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The Saga of Janes House

On Hollywood Boulevard, there is one last vestige of residential architecture: the home of pioneering sisters Mabel, Carrie, and Grace Janes. Now, No Vacancy cocktail bar.

In 1905, the trio moved with their parents Herman and Mary Janes from Illinois into this majestic Queen Anne on Prospect Avenue, as it was then known—built in 1903 by none other than H. J. Whitley, the Father of Hollywood. Its architects, Dennis & Farwell, also designed the Rollin B. Lane estate, now the famous Magic Castle.

Described as “one of the most artistic dwellings” by the Los Angeles Times, it has curved rooms on three sides, stone facade on the first floor, and a porch that’s both recessed and protruding.


The 10 interior rooms were finished in Tahoe pine, white cedar, slash-grained Oregon pine, and Flemish oak.


Under the shade of walnut trees, date palms, and remnants of an orange grove, the sisters operated the Misses Janes School, educating local children, including those of Cecil B. DeMille and Charlie Chaplin for a monthly tuition of $5. Opened in 1911 as a kindergarten, the school eventually expanded through 8th grade.

Miss Carrie, the principal, and teachers Miss Mabel and Miss Grace shared the duty of picking up students and returning them home—either via the Hollywood Boulevard streetcar (east), the family’s electric car (south), or a pony with wicker cart (west).

To the community, the three sisters were popular hostesses who delightfully decorated the mansion for tea parties, bridal showers, holiday gatherings, even a meeting to establish the Hollywood Bowl.


After their parents and eldest brother passed (the latter from “acute mania”), the sisters shuttered the school and in 1929 youngest sibling Donald turned the playground into Janes Auto Service, a filling station and parking lot.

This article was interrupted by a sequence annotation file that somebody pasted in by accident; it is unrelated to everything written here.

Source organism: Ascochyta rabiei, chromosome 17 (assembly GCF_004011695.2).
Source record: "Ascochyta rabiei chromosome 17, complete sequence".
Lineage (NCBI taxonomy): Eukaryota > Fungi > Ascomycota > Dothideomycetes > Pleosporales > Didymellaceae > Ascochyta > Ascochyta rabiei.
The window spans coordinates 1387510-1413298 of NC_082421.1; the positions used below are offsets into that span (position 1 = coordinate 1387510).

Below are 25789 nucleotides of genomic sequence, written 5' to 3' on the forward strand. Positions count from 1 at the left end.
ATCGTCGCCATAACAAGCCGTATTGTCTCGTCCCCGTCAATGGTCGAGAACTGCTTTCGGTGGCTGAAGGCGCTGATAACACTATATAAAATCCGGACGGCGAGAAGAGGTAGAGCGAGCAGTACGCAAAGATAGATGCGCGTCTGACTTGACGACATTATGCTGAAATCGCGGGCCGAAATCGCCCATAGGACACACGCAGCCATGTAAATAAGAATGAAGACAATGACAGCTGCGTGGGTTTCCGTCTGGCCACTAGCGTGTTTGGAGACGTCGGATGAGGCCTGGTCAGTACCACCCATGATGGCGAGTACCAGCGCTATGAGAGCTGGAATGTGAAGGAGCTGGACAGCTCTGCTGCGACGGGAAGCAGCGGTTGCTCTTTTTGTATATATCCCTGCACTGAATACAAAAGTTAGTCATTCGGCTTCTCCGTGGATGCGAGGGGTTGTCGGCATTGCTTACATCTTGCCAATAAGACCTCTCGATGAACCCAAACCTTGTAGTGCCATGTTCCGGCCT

The only sister to marry was Carrie, who at 43 wed Ernest Collier, preceded down the aisle by a bridal party of her pupils in 1931. Following the ceremony, 200 people returned to the Janes home on Hollywood Boulevard for a reception.

Every anniversary, the couple celebrated with a dinner party—Carrie decked out in her ivory satin wedding gown—until Ernest’s death in 1964.


By that time, the decaying mansion had fallen into such disrepair, the Hollywood Chamber of Commerce pushed city officials to demolish the blight on the boulevard. For two years, whenever inspectors came by, the shut-in Janes refused to open the door. All they had was the family home—and they promised their father on his death bed that they would never sell it.


“People are always bothering us, trying to get us to sell,” a disheveled Grace, 76, told the Los Angeles Times in 1967. “It’s hard staying here with taxes the way they are. Sometimes we don’t have enough to eat…They put those stars in the sidewalk, and charged us for them—why in the old days, we had the real stars in here! My sisters and I did more for Hollywood that any of these people they’re always talking about, the Hollywood Bowl crowd.”


Looking at her home, now a mess of peeling paint and decaying wood, Grace recalled its glory days. “They called it the castle. It was the best house in Hollywood…We’ll leave, all right, when we’re ready.”

Janes House in 1974